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Understanding the Correlation between Physical Activity and Clinical Depression in Women: A Review of the Literature | OMICS International
ISSN: 2167-1044
Journal of Depression and Anxiety
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Understanding the Correlation between Physical Activity and Clinical Depression in Women: A Review of the Literature

Daphne Kaye Sharpe*, Janice Collins-McNeil, Jerrell Wayne Jones and Rahn Kennedy Bailey

Winston-Salem State University, Winston Salem, North Carolina, USA

*Corresponding Author:
Daphne Kaye Sharpe
Winston-Salem State University, Winston Salem, North Carolina USA
Tel: +1 336-750-2000
E-mail: [email protected]

Received date: July 25, 2016; Accepted date: August 27, 2016; Published date: August 30, 2016

Citation: Sharpe DK, Collins-McNeil J, Jones JW, Bailey RK (2016) Understanding the Correlation between Physical Activity and Clinical Depression in Women: A Review of the Literature. J Depress Anxiety 5:249. doi:10.4172/2167-1044.1000249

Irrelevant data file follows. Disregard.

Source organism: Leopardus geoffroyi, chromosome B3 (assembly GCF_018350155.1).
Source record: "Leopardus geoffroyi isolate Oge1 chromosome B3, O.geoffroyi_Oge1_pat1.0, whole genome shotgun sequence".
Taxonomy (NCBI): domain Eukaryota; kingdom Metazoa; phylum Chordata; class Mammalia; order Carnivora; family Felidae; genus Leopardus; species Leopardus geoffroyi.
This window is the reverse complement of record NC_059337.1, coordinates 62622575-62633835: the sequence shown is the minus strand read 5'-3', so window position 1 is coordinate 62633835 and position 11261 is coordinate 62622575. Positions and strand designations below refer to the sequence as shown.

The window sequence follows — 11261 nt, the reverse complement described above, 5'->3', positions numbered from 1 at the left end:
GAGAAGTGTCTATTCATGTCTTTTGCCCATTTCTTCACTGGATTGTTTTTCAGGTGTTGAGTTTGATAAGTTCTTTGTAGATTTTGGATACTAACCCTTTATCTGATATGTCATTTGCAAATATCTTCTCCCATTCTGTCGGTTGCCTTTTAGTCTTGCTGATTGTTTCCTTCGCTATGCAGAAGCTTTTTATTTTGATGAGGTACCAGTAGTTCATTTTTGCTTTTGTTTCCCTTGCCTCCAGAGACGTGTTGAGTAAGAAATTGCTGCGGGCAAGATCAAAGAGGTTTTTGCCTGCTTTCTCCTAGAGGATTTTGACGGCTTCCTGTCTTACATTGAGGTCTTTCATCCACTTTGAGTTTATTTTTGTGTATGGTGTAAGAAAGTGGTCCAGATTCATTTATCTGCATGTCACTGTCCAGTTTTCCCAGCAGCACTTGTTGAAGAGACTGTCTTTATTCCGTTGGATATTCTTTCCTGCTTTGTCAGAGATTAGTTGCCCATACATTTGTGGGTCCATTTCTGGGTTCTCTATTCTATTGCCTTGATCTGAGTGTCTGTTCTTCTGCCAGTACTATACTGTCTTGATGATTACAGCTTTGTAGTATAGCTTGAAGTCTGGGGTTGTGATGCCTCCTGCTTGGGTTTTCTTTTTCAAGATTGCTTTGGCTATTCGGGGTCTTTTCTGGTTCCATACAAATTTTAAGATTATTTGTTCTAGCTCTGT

Copyright: © 2016 Sharpe DK, et al. This is an open-access article distributed under the terms of the Creative Commons Attribution License, which permits unrestricted use, distribution, and reproduction in any medium, provided the original author and source are credited.

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In an effort to understand the correlation between clinical depression and physical activity, a systematic literature review was conducted. Major Depressive Disorder/Clinical depression is a mental illness that can be expensive and debilitating to sufferers. It poses a substantial burden worldwide when not treated effectively clinical depression is likely to lapse into a chronic disease as reported by CDC in 2011). At least 350 million people live with clinical depression and it is the leading cause of disability worldwide as reported by WHO in 2012). It affects not only the person with clinical depression but their families too. The World Health Organization (WHO) also reported that major clinical depression was ranked eighth in low income countries but was first place in middle and high income countries.


Depression; Physical; Activity; Women